The owner of a lock of Michael Collins' hair taken from his body when he was lying in state has decided to withdraw the item from auction tomorrow.

The owner will instead donate it to the National Museum of Ireland.

RTÉ News understands that following criticism of the planned sale by Michael Collins' grandniece, Mary Banotti, on RTÉ’s Morning Ireland this morning, the vendor contacted Adam's Auctioneers in Dublin and told them they had decided to gift the artefact to the museum.

The vendor's identity has remained a secret, but is understood not to be a descendant of the Civil War leader.

However, the souvenir was previously owned by Collins' elder sister, Kitty, who removed it from her brother as he lay in state in City Hall in 1922. She later gave it to a friend in the 1950s.

The item carried a guide price of around €5,000, but Adams believed it could have reached up to €20,000, such is the demand for Michael Collins related memorabilia.

But Ms Banotti, a former MEP, said she and other descendants of Michael Collins were appalled by plans to sell it. She suggested it should be buried in Collins’ grave in Glasnevin Cemetery with the rest of his remains.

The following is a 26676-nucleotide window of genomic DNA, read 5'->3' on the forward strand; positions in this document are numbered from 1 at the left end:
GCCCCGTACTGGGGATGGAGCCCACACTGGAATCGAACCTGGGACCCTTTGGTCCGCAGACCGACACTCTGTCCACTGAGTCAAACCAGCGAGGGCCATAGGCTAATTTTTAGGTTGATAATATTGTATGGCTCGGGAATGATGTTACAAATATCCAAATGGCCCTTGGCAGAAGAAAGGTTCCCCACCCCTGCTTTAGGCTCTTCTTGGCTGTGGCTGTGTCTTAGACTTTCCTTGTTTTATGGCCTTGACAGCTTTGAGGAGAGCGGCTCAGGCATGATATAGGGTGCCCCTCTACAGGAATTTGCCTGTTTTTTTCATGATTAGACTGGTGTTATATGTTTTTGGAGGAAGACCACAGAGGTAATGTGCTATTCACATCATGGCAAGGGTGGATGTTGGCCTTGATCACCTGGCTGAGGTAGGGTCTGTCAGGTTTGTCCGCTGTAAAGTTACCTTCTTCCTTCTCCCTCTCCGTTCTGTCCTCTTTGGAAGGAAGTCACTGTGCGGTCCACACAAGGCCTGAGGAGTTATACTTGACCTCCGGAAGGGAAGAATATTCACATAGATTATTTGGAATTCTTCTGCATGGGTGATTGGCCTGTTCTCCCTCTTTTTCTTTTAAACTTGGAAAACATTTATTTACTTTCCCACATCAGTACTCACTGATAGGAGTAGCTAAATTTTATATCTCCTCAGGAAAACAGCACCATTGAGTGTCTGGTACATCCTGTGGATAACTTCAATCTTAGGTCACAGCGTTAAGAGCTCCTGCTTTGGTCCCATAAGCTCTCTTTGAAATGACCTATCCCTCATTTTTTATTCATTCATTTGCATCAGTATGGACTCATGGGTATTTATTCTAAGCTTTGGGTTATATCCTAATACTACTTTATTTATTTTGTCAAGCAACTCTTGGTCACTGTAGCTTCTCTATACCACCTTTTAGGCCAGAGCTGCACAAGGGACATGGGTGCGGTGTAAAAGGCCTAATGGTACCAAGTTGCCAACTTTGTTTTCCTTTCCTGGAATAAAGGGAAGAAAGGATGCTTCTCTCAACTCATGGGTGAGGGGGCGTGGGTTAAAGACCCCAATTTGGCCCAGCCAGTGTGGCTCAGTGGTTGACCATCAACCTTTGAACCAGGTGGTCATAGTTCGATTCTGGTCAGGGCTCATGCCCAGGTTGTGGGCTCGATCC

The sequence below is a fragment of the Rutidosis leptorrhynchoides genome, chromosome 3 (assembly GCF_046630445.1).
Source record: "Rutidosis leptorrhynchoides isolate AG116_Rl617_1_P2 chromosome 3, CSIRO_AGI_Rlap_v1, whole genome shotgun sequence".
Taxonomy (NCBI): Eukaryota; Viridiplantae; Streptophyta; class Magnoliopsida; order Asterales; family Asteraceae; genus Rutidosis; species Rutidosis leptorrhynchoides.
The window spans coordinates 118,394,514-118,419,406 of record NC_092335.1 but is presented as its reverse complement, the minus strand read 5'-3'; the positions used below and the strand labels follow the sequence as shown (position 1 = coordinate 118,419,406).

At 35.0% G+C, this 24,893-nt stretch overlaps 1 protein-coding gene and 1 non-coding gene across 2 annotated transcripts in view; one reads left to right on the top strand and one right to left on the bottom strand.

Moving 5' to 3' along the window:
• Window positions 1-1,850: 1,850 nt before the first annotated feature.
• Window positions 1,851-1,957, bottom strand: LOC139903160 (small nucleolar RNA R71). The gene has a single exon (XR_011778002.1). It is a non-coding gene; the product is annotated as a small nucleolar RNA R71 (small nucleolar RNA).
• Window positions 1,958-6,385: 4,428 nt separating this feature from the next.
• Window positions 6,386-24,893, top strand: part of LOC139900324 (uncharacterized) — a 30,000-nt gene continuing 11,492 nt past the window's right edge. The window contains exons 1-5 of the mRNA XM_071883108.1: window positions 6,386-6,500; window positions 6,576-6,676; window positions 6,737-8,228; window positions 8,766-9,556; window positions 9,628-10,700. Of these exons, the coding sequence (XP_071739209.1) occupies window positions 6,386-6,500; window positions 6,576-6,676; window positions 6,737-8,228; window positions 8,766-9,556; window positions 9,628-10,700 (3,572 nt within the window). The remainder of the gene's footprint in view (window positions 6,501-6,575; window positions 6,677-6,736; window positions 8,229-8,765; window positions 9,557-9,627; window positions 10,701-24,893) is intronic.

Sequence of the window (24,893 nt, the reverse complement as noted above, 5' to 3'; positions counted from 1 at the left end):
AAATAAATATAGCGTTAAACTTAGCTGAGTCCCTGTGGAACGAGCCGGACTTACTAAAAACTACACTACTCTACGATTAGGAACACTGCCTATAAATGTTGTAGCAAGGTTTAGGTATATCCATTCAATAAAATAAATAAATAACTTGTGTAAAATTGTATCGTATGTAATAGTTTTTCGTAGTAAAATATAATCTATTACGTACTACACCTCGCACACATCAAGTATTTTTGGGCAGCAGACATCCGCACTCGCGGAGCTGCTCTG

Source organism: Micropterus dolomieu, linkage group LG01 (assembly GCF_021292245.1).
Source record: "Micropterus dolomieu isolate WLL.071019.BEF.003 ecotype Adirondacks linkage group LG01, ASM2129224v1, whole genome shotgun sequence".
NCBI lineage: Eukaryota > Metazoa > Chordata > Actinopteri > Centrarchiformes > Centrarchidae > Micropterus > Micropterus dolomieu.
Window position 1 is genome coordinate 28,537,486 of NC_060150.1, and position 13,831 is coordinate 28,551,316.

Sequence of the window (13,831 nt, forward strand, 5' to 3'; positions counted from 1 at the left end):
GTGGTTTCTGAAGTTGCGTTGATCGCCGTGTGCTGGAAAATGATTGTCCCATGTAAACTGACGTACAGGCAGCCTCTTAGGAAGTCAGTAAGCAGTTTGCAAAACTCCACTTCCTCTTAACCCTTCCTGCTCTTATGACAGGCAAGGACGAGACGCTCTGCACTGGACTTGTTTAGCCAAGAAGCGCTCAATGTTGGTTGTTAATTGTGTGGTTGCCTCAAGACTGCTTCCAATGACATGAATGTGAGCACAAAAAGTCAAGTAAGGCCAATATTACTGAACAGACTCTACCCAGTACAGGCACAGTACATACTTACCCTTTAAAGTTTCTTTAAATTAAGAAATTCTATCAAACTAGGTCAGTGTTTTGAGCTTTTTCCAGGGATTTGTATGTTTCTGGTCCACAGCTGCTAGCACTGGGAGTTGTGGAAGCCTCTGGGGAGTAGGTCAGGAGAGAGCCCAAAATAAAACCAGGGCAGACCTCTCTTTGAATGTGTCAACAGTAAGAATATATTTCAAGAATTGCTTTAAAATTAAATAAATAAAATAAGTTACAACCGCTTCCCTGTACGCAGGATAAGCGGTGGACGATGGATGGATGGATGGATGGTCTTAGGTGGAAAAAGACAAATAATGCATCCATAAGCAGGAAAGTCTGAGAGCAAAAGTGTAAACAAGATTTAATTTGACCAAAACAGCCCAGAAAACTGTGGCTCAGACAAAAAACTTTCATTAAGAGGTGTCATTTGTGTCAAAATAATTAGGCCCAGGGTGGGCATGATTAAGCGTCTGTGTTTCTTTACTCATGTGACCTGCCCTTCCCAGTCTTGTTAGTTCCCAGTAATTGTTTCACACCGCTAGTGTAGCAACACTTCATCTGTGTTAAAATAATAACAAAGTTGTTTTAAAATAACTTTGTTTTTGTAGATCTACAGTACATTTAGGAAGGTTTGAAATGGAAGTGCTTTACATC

The Director of Adam’s Auctioneers, Stuart Cole, said the vendor's motives for selling the item were never financial.

He said the vendor is elderly and was more concerned that the hair found a good home, and avoided being lost or thrown away, and that is why they had decided it should go to the museum.

Head of Collections at the National Museum, Raghnall Ó Floinn, welcomed the donation, saying it was the type of material that was best held in a museum.

He said it was probably not material that was appropriate for sale or display in inappropriate locations.

Mr Ó Floinn said it was not the type of material that the museum would go out and seek to collect. But, he said, it would be assessed in the context of the museum's wider collection of Collins memorabilia.

Despite tonight's development, another equally controversial piece of Michael Collins memorabilia remains for sale.

A swab of lint and cotton wool, used to clean Collins' face after his death, is due to be sold at auction by Mealy's Rare Books in Kilkenny next week.

This evening, a spokesman for Mealy's said that despite the controversy the item remained for sale, as its owner wished to preserve its future.